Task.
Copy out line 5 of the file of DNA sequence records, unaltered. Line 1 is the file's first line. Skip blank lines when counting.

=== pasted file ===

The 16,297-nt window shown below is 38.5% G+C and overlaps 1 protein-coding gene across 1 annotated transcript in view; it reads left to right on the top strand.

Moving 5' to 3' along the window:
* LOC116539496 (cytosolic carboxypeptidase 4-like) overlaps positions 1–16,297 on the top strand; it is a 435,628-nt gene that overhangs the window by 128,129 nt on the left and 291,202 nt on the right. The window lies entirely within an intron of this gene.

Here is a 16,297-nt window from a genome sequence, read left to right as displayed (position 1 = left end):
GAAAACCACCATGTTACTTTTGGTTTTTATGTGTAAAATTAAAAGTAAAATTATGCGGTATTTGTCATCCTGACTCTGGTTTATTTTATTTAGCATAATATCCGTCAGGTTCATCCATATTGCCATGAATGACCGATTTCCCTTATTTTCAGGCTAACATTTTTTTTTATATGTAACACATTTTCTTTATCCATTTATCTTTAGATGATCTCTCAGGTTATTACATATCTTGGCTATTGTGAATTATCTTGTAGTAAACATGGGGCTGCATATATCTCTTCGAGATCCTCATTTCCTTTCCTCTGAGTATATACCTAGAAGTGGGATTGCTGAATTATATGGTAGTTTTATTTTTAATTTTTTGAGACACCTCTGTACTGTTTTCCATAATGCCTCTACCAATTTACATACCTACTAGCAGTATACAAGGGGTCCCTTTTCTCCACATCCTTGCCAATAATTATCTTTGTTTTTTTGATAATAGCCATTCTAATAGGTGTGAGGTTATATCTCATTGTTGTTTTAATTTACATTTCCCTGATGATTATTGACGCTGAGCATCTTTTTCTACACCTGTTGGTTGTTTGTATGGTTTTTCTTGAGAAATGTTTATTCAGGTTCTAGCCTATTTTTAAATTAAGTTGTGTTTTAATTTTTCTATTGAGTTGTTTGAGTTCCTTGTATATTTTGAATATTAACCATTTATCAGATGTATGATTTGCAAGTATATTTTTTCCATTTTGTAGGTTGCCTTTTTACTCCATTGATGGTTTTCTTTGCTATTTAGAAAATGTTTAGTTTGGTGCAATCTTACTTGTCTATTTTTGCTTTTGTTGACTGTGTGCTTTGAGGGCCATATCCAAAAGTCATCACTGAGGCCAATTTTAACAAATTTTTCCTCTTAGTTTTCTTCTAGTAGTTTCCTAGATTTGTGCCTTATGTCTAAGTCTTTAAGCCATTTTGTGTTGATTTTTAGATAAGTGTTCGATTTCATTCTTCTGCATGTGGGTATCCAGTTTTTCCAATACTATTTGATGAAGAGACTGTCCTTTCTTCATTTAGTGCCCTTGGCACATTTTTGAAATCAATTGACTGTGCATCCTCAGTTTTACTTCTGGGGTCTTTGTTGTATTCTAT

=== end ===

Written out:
GAAAACCACCATGTTACTTTTGGTTTTTATGTGTAAAATTAAAAGTAAAATTATGCGGTATTTGTCATCCTGACTCTGGTTTATTTTATTTAGCATAATATCCGTCAGGTTCATCCATATTGCCATGAATGACCGATTTCCCTTATTTTCAGGCTAACATTTTTTTTTATATGTAACACATTTTCTTTATCCATTTATCTTTAGATGATCTCTCAGGTTATTACATATCTTGGCTATTGTGAATTATCTTGTAGTAAACATGGGGCTGCATATATCTCTTCGAGATCCTCATTTCCTTTCCTCTGAGTATATACCTAGAAGTGGGATTGCTGAATTATATGGTAGTTTTATTTTTAATTTTTTGAGACACCTCTGTACTGTTTTCCATAATGCCTCTACCAATTTACATACCTACTAGCAGTATACAAGGGGTCCCTTTTCTCCACATCCTTGCCAATAATTATCTTTGTTTTTTTGATAATAGCCATTCTAATAGGTGTGAGGTTATATCTCATTGTTGTTTTAATTTACATTTCCCTGATGATTATTGACGCTGAGCATCTTTTTCTACACCTGTTGGTTGTTTGTATGGTTTTTCTTGAGAAATGTTTATTCAGGTTCTAGCCTATTTTTAAATTAAGTTGTGTTTTAATTTTTCTATTGAGTTGTTTGAGTTCCTTGTATATTTTGAATATTAACCATTTATCAGATGTATGATTTGCAAGTATATTTTTTCCATTTTGTAGGTTGCCTTTTTACTCCATTGATGGTTTTCTTTGCTATTTAGAAAATGTTTAGTTTGGTGCAATCTTACTTGTCTATTTTTGCTTTTGTTGACTGTGTGCTTTGAGGGCCATATCCAAAAGTCATCACTGAGGCCAATTTTAACAAATTTTTCCTCTTAGTTTTCTTCTAGTAGTTTCCTAGATTTGTGCCTTATGTCTAAGTCTTTAAGCCATTTTGTGTTGATTTTTAGATAAGTGTTCGATTTCATTCTTCTGCATGTGGGTATCCAGTTTTTCCAATACTATTTGATGAAGAGACTGTCCTTTCTTCATTTAGTGCCCTTGGCACATTTTTGAAATCAATTGACTGTGCATCCTCAGTTTTACTTCTGGGGTCTTTGTTGTATTCTAT